‘When you are doing something – I mean your career, research or whatever – you are doing it because you feel that there is a need to do it in your environment. As an educated person I feel this way.’

Jarkyn says she is trying to do whatever is possible for her. For example, if she were an MP, she would be able to do more, but then you never know; politics is always dirty and there would have to be lots of compromises to make, so she prefers being in civil society and maybe doing less but doing it in the right way.

I try to reveal another layer, a more intimate one, like how Jarkyn imagines her life; what does she, as an educator and genderist, want and how does she wish her life to be, ideally? Jarkyn pauses, and then asks if my question is about gender equality or where she sees herself in future. When I say that I want to hear her answer on a more personal level, she responds with a smile: ‘Oh, that’s tough.’ Then she says decisively that at this point she is not happy with her own life and wants to change it. She wants to have more publications in English:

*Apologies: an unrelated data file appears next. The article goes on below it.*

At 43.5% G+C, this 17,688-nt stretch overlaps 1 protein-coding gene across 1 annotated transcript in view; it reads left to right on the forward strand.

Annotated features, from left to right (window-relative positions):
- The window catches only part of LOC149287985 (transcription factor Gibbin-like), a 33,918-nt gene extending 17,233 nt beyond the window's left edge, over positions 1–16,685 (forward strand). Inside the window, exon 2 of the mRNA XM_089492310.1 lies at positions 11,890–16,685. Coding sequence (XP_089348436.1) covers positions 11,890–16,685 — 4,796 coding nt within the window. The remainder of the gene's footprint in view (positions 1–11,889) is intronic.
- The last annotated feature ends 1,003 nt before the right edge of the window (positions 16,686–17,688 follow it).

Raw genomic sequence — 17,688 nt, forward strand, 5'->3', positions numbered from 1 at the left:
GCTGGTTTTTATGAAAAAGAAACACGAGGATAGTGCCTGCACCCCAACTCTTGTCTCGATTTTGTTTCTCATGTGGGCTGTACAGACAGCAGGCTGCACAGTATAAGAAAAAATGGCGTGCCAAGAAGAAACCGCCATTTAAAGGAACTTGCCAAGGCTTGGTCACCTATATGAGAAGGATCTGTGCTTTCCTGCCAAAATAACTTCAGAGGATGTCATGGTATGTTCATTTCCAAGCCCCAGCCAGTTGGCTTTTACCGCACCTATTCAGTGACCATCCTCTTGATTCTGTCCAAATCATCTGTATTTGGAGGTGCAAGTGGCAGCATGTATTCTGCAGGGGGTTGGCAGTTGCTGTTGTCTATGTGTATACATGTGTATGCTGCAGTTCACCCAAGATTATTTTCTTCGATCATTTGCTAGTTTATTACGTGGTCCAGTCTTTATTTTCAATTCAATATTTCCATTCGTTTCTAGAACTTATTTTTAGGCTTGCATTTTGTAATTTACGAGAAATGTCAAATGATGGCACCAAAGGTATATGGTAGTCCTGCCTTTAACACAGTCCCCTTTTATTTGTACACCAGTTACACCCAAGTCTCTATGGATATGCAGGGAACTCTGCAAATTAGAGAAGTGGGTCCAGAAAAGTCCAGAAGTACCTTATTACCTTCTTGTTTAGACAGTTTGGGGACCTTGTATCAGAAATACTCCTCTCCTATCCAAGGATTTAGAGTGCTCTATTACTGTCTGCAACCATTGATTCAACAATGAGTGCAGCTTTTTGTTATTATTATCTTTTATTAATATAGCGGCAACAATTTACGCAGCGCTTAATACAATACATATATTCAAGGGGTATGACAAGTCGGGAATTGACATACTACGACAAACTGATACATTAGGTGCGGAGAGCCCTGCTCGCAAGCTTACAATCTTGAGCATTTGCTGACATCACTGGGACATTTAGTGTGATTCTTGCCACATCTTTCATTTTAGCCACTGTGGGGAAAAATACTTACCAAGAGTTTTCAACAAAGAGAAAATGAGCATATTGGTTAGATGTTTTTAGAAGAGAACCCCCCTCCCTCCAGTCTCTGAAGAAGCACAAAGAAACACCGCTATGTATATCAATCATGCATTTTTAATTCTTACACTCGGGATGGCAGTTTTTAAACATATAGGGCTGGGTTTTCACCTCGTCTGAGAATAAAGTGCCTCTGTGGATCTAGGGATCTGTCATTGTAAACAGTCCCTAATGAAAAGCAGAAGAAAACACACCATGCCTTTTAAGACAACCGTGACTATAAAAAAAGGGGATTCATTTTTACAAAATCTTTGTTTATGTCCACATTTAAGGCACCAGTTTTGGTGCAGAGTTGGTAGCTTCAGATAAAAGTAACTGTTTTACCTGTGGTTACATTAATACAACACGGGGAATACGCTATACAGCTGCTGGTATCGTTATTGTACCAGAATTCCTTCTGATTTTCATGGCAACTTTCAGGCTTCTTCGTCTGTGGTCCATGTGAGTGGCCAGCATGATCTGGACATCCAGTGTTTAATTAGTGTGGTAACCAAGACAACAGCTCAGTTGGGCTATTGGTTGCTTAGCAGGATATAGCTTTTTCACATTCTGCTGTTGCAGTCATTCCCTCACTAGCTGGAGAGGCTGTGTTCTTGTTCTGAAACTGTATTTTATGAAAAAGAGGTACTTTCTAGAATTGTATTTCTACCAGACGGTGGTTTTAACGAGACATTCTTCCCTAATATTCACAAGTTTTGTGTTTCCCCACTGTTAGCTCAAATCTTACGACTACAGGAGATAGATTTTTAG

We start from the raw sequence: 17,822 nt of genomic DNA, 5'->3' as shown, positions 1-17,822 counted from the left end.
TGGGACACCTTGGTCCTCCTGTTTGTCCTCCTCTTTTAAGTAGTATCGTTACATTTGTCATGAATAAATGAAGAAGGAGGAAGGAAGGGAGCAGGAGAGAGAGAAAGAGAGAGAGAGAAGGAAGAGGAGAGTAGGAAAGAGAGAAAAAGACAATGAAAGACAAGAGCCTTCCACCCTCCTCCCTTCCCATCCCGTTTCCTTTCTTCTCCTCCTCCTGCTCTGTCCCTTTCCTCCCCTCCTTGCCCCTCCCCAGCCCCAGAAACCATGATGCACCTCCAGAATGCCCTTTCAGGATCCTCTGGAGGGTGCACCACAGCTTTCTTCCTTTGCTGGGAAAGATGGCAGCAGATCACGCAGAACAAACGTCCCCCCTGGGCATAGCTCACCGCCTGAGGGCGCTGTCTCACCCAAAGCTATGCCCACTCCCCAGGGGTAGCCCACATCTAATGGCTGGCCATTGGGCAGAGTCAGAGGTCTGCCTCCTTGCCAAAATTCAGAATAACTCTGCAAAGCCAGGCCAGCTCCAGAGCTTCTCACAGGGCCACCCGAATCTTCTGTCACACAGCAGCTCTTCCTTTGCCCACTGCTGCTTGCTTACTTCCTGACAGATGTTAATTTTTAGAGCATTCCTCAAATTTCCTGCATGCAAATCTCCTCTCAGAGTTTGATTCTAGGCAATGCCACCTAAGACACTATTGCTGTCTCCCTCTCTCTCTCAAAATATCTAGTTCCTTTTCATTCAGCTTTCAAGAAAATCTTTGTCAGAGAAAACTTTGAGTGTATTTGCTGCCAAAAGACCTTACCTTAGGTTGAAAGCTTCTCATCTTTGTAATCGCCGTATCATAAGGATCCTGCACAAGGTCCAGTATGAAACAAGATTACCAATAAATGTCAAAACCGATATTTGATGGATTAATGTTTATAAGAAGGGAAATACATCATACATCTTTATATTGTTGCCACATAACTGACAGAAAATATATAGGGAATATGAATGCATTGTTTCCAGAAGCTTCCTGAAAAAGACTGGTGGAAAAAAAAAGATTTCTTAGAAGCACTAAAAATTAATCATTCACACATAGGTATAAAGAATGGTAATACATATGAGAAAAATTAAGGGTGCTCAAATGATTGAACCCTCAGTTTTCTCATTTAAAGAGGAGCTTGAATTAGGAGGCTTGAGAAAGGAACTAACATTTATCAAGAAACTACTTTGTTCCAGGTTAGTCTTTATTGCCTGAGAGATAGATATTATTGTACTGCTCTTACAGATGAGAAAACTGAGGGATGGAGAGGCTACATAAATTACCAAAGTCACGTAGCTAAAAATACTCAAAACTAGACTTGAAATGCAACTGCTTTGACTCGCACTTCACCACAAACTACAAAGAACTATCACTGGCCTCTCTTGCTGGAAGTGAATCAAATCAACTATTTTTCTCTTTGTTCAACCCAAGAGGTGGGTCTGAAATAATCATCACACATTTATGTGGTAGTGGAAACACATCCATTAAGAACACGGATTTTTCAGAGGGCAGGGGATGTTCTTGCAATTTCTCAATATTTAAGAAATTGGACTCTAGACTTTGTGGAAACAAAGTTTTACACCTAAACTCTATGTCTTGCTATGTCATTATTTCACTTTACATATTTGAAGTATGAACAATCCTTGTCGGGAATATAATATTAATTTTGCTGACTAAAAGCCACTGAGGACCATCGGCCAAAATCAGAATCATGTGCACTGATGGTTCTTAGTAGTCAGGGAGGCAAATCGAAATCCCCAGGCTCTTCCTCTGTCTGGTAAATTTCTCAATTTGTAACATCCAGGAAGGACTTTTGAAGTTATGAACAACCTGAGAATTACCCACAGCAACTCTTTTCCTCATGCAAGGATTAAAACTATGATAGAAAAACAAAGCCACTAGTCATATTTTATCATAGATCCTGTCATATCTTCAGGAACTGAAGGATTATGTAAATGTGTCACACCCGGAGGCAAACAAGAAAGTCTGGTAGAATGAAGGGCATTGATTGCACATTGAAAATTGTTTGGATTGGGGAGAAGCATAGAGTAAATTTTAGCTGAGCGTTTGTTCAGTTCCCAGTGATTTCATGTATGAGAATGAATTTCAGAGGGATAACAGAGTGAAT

‘When you are publishing in Russian, only a small circle is interested [and] it does not go into citation indexes… Russian academics and scholars are not interested in Kyrgyzstan at all. They have their own problems. So I have to change my language in order to become more widely known.’